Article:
Horizons 1


My name is Bryce Chanes. I am Project Manager of the Eagle Space Flight Team. I would like to make a short statement regarding our team’s flight on January 24th, 2015. First, I would like to again congratulate the team for their remarkable work leading up to and including the launch. Because of a rushed schedule at the start of the semester, the vehicle was completed less than a week prior to the launch. As the flier on record, being the only Level 3 NAR and TRA member on the team, I chose to take care of the recovery of the rocket on my own. This meant installing my personal deployment electronics that had been tested on many previous flights, assembling and installing the black powder charges used to deploy the recovery equipment, and installing my reliable GPS tracking system to locate the rocket after landing. I oversaw the assembly of the motor by our Propulsion Team lead (who is NAR and TRA Level 2 certified) which for this flight was a commercial motor.

The ascent went extremely well. The motor performed perfectly and no anomalies were seen on the way up. The GPS unit reported latitude and longitude as well as altitude every five seconds to a ground-based receiver. After the motor burned out, the rocket became extremely difficult to see. Our GPS unit reported a maximum altitude of over 22,000ft. The next couple data points looked as if the rocket was descending nominally. However, seconds later it became clear that the rocket was descending faster than it should. Once it was in sight it was clear what was about to happen. About 80 seconds after launch the rocket impacted ballistically (with no parachutes) 0.7 miles north northwest of the launch site. The GPS unit’s receiver stored the last point it received. After the crash, the last data point was 2,000 above the ground.

The team then packed out with a shovel in hand and plenty of water for the short hike through the desert. We located the GPS coordinates of the last data packet received by the ground station. Because of the rocket’s near-vertical state at that point in the flight, we expected it to be very near to that point. It took over 90 minutes to locate a small three-inch diameter hole in the ground about 30 feet from the last GPS coordinates. Remarkably, nearly no ground around the hole was disturbed. We then had a six-foot hole to dig. It took two hours, but we managed to dig the whole rocket out of the ground.

The energy involved in such an impact is incredible. The rocket decelerated at over 500 Gs at impact. This is enough energy to take a GoPro Hero 3 and compress it to a half-inch tall puck of plastic and metal. Alas the memory card was damaged beyond readability. The flight computers for recovery were smashed into a solid mass and the tracker and payload have yet to be extracted from the mangled nose cone.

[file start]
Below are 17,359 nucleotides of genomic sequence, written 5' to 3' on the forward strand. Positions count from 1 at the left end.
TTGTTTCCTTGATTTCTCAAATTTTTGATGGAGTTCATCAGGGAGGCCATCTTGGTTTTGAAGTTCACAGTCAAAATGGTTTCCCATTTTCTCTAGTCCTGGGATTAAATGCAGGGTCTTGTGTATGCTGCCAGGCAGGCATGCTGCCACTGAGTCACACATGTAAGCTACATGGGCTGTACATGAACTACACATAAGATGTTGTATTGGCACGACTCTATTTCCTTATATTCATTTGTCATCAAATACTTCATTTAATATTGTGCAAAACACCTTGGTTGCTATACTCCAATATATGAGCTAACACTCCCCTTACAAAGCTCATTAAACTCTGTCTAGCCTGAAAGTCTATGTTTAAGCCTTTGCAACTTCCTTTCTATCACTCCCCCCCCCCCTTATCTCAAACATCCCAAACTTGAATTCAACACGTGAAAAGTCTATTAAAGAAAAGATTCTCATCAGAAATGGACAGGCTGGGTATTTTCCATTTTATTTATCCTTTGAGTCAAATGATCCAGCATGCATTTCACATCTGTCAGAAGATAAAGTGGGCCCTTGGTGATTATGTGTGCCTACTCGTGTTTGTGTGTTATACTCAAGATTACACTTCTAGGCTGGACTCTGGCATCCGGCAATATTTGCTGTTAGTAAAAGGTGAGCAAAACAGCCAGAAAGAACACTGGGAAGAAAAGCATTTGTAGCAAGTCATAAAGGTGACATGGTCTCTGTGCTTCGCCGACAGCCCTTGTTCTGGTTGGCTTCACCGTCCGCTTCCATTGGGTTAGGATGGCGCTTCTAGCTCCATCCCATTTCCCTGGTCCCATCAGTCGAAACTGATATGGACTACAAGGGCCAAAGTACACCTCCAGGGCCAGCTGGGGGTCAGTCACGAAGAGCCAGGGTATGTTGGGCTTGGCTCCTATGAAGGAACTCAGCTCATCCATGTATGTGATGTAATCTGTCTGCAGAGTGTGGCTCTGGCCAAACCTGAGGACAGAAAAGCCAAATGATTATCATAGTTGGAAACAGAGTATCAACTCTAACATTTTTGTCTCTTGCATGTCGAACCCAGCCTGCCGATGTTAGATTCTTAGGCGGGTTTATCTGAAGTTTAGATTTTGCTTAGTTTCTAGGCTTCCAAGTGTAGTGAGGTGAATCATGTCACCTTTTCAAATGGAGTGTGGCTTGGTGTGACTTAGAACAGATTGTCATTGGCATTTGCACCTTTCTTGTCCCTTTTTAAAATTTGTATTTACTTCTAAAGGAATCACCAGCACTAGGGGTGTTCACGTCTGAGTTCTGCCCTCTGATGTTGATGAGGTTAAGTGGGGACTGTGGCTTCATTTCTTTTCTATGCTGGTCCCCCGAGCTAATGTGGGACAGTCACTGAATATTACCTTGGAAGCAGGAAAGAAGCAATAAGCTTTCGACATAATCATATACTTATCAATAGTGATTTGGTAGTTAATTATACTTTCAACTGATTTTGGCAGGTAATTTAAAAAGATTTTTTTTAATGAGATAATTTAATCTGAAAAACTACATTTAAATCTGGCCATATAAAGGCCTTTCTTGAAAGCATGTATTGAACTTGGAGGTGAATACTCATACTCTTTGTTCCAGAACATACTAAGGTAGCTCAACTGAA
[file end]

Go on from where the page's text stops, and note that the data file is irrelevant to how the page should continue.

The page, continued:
During the dissection of the rocket it was clear to see that both of the drogue charges had fired when the rocket reached apogee. It also was clear that only one the main charges blew (This is understandable, as the backup charge at 700 feet had less than a second to initiate before the altimeter was destroyed).

Since both drogue charges fired, why did the rocket not separate? This was my fault. In the push to get the project done I chose not to do the most simple of deployment tests. This a universally recommended test that is used to ensure that an appropriately-sized deployment charge has been installed. What we did instead was run the calculations for recommended amount, doubled it for the primary charge and tripled it for the backup. This should have been more than plenty to separate the sections. It was noted that we were exceeding the 20,000ft altitude generally accepted as the limit above which standard black powder charges may not work. What we did was use a charge housed in surgical tubing. This contains the charge and allows the powder to burn completely in the low-oxygen environment at high altitudes. Hindsight is 20/20 and we/I will never go again without ground testing. It is a mistake I will have to live with and the whole team will learn from. I am proud of the entire team and am sorry my mistake led to the failure. The flight represents a major financial loss for the young team, and we will be looking at how we can restructure our launch schedule to continue to stay on track. I thank you all for the support you have given us, and I assure you we will be back soon with our next project.

Thank you,

Bryce Chanes
Eagle Space Flight Team Project Manager




First Motor Tests

38mm 2-grain motors tested at Embry-Riddle Aeronautical University-Prescott
on November 9, 2014

Video by William Carpenter